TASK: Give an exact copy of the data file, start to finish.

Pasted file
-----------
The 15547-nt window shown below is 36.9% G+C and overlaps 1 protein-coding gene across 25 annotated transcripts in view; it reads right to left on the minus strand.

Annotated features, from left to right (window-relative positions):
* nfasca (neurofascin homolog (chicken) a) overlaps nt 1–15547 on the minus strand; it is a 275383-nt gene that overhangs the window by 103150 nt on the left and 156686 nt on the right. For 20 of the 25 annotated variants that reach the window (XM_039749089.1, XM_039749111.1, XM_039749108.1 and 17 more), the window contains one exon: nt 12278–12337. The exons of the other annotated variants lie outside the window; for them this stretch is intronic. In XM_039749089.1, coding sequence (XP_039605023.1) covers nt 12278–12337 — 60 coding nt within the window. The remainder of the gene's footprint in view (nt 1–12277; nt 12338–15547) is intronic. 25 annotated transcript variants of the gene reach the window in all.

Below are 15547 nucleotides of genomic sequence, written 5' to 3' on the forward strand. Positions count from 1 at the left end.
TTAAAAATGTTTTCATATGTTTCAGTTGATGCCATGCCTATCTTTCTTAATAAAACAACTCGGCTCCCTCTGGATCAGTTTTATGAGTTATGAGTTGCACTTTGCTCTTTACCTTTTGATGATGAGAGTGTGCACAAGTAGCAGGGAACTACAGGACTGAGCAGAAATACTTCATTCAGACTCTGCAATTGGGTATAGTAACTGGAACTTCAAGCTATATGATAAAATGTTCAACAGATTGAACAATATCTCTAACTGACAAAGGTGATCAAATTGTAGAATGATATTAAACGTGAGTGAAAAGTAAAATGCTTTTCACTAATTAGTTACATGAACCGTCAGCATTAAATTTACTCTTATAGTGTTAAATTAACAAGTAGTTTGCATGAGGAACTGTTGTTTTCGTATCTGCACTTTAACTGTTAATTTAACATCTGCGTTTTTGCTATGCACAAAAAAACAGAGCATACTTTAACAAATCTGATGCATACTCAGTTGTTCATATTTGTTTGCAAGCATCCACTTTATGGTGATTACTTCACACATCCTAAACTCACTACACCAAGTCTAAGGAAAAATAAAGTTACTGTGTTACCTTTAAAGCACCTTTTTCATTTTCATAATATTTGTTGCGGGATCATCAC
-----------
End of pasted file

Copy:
The 15547-nt window shown below is 36.9% G+C and overlaps 1 protein-coding gene across 25 annotated transcripts in view; it reads right to left on the minus strand.

Annotated features, from left to right (window-relative positions):
* nfasca (neurofascin homolog (chicken) a) overlaps nt 1–15547 on the minus strand; it is a 275383-nt gene that overhangs the window by 103150 nt on the left and 156686 nt on the right. For 20 of the 25 annotated variants that reach the window (XM_039749089.1, XM_039749111.1, XM_039749108.1 and 17 more), the window contains one exon: nt 12278–12337. The exons of the other annotated variants lie outside the window; for them this stretch is intronic. In XM_039749089.1, coding sequence (XP_039605023.1) covers nt 12278–12337 — 60 coding nt within the window. The remainder of the gene's footprint in view (nt 1–12277; nt 12338–15547) is intronic. 25 annotated transcript variants of the gene reach the window in all.

Below are 15547 nucleotides of genomic sequence, written 5' to 3' on the forward strand. Positions count from 1 at the left end.
TTAAAAATGTTTTCATATGTTTCAGTTGATGCCATGCCTATCTTTCTTAATAAAACAACTCGGCTCCCTCTGGATCAGTTTTATGAGTTATGAGTTGCACTTTGCTCTTTACCTTTTGATGATGAGAGTGTGCACAAGTAGCAGGGAACTACAGGACTGAGCAGAAATACTTCATTCAGACTCTGCAATTGGGTATAGTAACTGGAACTTCAAGCTATATGATAAAATGTTCAACAGATTGAACAATATCTCTAACTGACAAAGGTGATCAAATTGTAGAATGATATTAAACGTGAGTGAAAAGTAAAATGCTTTTCACTAATTAGTTACATGAACCGTCAGCATTAAATTTACTCTTATAGTGTTAAATTAACAAGTAGTTTGCATGAGGAACTGTTGTTTTCGTATCTGCACTTTAACTGTTAATTTAACATCTGCGTTTTTGCTATGCACAAAAAAACAGAGCATACTTTAACAAATCTGATGCATACTCAGTTGTTCATATTTGTTTGCAAGCATCCACTTTATGGTGATTACTTCACACATCCTAAACTCACTACACCAAGTCTAAGGAAAAATAAAGTTACTGTGTTACCTTTAAAGCACCTTTTTCATTTTCATAATATTTGTTGCGGGATCATCAC